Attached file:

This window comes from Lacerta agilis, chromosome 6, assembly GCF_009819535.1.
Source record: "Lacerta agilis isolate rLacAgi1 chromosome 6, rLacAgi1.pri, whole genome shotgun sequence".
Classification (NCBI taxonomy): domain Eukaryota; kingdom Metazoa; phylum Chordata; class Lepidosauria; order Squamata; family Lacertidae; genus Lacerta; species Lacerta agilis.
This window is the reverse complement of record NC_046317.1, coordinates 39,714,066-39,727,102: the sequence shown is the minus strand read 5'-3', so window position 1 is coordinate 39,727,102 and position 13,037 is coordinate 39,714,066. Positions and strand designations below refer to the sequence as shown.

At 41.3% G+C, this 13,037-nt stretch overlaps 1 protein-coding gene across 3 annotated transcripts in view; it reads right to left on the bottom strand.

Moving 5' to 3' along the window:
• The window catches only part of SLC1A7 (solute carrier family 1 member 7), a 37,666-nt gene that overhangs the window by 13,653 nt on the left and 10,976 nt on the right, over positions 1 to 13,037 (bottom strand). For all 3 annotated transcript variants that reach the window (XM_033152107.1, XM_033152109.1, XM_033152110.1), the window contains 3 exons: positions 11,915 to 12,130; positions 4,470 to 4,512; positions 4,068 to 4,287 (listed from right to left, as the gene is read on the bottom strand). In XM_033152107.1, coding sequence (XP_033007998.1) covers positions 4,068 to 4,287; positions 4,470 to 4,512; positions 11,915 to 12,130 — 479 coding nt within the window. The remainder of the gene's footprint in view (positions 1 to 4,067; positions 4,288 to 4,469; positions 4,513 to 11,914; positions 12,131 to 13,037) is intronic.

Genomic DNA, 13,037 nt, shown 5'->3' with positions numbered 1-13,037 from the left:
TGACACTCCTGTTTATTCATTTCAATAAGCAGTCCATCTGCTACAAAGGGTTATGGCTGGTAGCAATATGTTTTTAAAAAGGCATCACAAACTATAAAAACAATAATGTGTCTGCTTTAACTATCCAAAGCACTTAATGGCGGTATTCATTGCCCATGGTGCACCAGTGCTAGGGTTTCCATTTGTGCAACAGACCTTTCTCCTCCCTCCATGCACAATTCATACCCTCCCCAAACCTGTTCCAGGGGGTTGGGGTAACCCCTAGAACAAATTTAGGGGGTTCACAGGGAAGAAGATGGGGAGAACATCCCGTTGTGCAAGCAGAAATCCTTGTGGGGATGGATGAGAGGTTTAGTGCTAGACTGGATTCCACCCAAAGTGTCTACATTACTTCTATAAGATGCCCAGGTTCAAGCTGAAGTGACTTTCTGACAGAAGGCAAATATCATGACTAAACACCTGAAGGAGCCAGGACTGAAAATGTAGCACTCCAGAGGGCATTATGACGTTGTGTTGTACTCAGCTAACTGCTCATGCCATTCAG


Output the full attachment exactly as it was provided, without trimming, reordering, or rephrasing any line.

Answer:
This window comes from Lacerta agilis, chromosome 6, assembly GCF_009819535.1.
Source record: "Lacerta agilis isolate rLacAgi1 chromosome 6, rLacAgi1.pri, whole genome shotgun sequence".
Classification (NCBI taxonomy): domain Eukaryota; kingdom Metazoa; phylum Chordata; class Lepidosauria; order Squamata; family Lacertidae; genus Lacerta; species Lacerta agilis.
This window is the reverse complement of record NC_046317.1, coordinates 39,714,066-39,727,102: the sequence shown is the minus strand read 5'-3', so window position 1 is coordinate 39,727,102 and position 13,037 is coordinate 39,714,066. Positions and strand designations below refer to the sequence as shown.

At 41.3% G+C, this 13,037-nt stretch overlaps 1 protein-coding gene across 3 annotated transcripts in view; it reads right to left on the bottom strand.

Moving 5' to 3' along the window:
• The window catches only part of SLC1A7 (solute carrier family 1 member 7), a 37,666-nt gene that overhangs the window by 13,653 nt on the left and 10,976 nt on the right, over positions 1 to 13,037 (bottom strand). For all 3 annotated transcript variants that reach the window (XM_033152107.1, XM_033152109.1, XM_033152110.1), the window contains 3 exons: positions 11,915 to 12,130; positions 4,470 to 4,512; positions 4,068 to 4,287 (listed from right to left, as the gene is read on the bottom strand). In XM_033152107.1, coding sequence (XP_033007998.1) covers positions 4,068 to 4,287; positions 4,470 to 4,512; positions 11,915 to 12,130 — 479 coding nt within the window. The remainder of the gene's footprint in view (positions 1 to 4,067; positions 4,288 to 4,469; positions 4,513 to 11,914; positions 12,131 to 13,037) is intronic.

Genomic DNA, 13,037 nt, shown 5'->3' with positions numbered 1-13,037 from the left:
TGACACTCCTGTTTATTCATTTCAATAAGCAGTCCATCTGCTACAAAGGGTTATGGCTGGTAGCAATATGTTTTTAAAAAGGCATCACAAACTATAAAAACAATAATGTGTCTGCTTTAACTATCCAAAGCACTTAATGGCGGTATTCATTGCCCATGGTGCACCAGTGCTAGGGTTTCCATTTGTGCAACAGACCTTTCTCCTCCCTCCATGCACAATTCATACCCTCCCCAAACCTGTTCCAGGGGGTTGGGGTAACCCCTAGAACAAATTTAGGGGGTTCACAGGGAAGAAGATGGGGAGAACATCCCGTTGTGCAAGCAGAAATCCTTGTGGGGATGGATGAGAGGTTTAGTGCTAGACTGGATTCCACCCAAAGTGTCTACATTACTTCTATAAGATGCCCAGGTTCAAGCTGAAGTGACTTTCTGACAGAAGGCAAATATCATGACTAAACACCTGAAGGAGCCAGGACTGAAAATGTAGCACTCCAGAGGGCATTATGACGTTGTGTTGTACTCAGCTAACTGCTCATGCCATTCAG